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Changing the toxic climate of the #carbontax debate | #Auspol | The Punch

“Democracy is dead,” they cried, wielding blow-up baseball bats.  “Today is… the worst day of the rest of our lives”. Radio rager Alan Jones blustered: “The notion of global warming is a hoax… this is witchcraft.”

I dun made this myself. Pic: AFPI dun made this myself. Pic: AFP

“Extreme wingnut and proud of it,” boasted one man.

Well, at least one of the weekend carbon tax protesters was telling the truth.

There are some valid reasons to oppose carbon pricing. Some people think the price per tonne is too high, some think it’s too low, and will not work to encourage behavioural change by big polluters. Some think that Australia’s carbon emissions are so puny compared to the rest of the world there’s no point. Some people think it is not worth the potential pain to businesses or individuals.

The latest Nielsen poll shows two thirds of Australian voters oppose the tax. But it’s a solid bet that many oppose the pricing for bad reasons. Unsound reasons. Alan Jonesy type reasons. So in the interests of improving the quality of debate, here’s a list of some dodgy justifications for opposition to the carbon tax: 

1. Because the Prime Minister is ‘Juliar’.

Some may think the use of the moniker ‘Juliar’ or ‘Joooo-liar’ indicates a mature and sophisticated political mind. But really it’s both puerile and shows a misunderstanding of the word ‘lie’. A lie is an intentional deceit. What Ms Gillard did – once her motley crew was formed post-election – was break a promise.

This isn’t just semantics. She was forced by circumstances beyond her control to change her plans. So anyone who is against the carbon pricing system because ‘she lied’ and therefore ‘democracy is dead’ is resting their argument on false foundations.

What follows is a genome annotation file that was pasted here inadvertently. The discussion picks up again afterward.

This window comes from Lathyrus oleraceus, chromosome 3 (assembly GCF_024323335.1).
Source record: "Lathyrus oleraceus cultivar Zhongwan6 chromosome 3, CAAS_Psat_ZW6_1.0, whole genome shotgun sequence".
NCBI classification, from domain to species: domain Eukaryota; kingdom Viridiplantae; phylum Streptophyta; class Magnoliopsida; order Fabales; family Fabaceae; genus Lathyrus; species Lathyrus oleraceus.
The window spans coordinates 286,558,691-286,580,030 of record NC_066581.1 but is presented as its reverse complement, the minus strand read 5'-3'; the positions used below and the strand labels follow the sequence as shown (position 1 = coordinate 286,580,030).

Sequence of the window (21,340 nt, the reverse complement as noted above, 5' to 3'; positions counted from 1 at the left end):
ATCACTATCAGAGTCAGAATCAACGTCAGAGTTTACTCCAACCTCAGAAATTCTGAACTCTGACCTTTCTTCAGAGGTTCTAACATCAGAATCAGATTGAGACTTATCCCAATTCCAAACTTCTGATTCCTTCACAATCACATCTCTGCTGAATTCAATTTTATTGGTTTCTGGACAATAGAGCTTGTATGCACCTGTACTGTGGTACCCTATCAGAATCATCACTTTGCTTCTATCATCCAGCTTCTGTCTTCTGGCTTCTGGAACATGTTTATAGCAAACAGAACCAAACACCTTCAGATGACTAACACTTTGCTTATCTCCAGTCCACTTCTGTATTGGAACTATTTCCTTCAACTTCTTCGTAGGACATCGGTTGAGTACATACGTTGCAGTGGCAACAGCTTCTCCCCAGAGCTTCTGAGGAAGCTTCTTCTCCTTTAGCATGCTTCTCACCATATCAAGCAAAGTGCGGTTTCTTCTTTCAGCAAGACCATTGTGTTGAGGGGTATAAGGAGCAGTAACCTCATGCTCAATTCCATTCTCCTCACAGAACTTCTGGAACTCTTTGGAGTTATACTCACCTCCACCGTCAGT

2. Because human-caused climate change is bunkum.

It’s not. There is a scientific consensus that humans are causing climate change and that it is an enormous threat. Scientific theories may differ on how much of climate change is our fault, and what the actual effects will be, but not the core fact. There is a Nobel prize for any scientist who could debunk this theory; it would be a mind-blowing finding and would change the course of humanity. It hasn’t happened.

Those noises that whisper in your ear that it’s not happening are just the hootings of vested interests, amplified by an innate resistance to change. You may not think carbon pricing is the answer to climate change, but thinking that you know better than the science is another very wobbly plank to rest your argument on.

3. Because it’s just another tax.

No one likes being taxed. But we quite like healthcare and education and roads. They’re a necessary evil. The fixed carbon price isn’t exactly a tax, but it sort of acts like one.

It picks on about 300 of Australia’s biggest polluters, punishes them for polluting, tries to get them to change their ways. So either they pollute less and therefore pay less, or they try to pass the cost on and risk losing customers.

A market-based mechanism for reducing carbon is broadly seen as the best option. It’s an attempt to change behaviour – not ‘just another tax’.

No one knows for sure what will happen now – whether some businesses will suffer, who will be worse off, who will be better off once the carbon price and compensation flow through. We don’t know whether Mr Abbott will be able to repeal the tax once he gets in, whether his own plans for tackling climate change will work.

There’s a lot to talk about, and the less time we waste on dodgy reasoning and name calling, the better.

Twitter: @ToryShepherd

About Darin Sullivan (1968 Articles)
President of the Fire Brigade Employees’ Union and a professional firefighter with more than 25 years’ experience. Father of two daughters, he lives and works on the NSW South Coast, Australia. He is a strong advocate for firefighters and emergency service workers with an interest in mental health issues and caring for those around him. He is a Director on the NSW Fire Brigades Death and Disability Super Fund and works with charities including ‘The Movember Foundation’. As a leader and activist he has long been active in the campaign for action on climate change. Now a Station Commander in the fire and rescue service in NSW and has decades of experience fighting fires, both rural and urban. He is passionate about highlighting the impact climate change is having on fire preparedness and fire behaviour in Australia, and the risks associated with inaction on climate change. Darin is also a spokesperson for the Australian Climate Media Centre.
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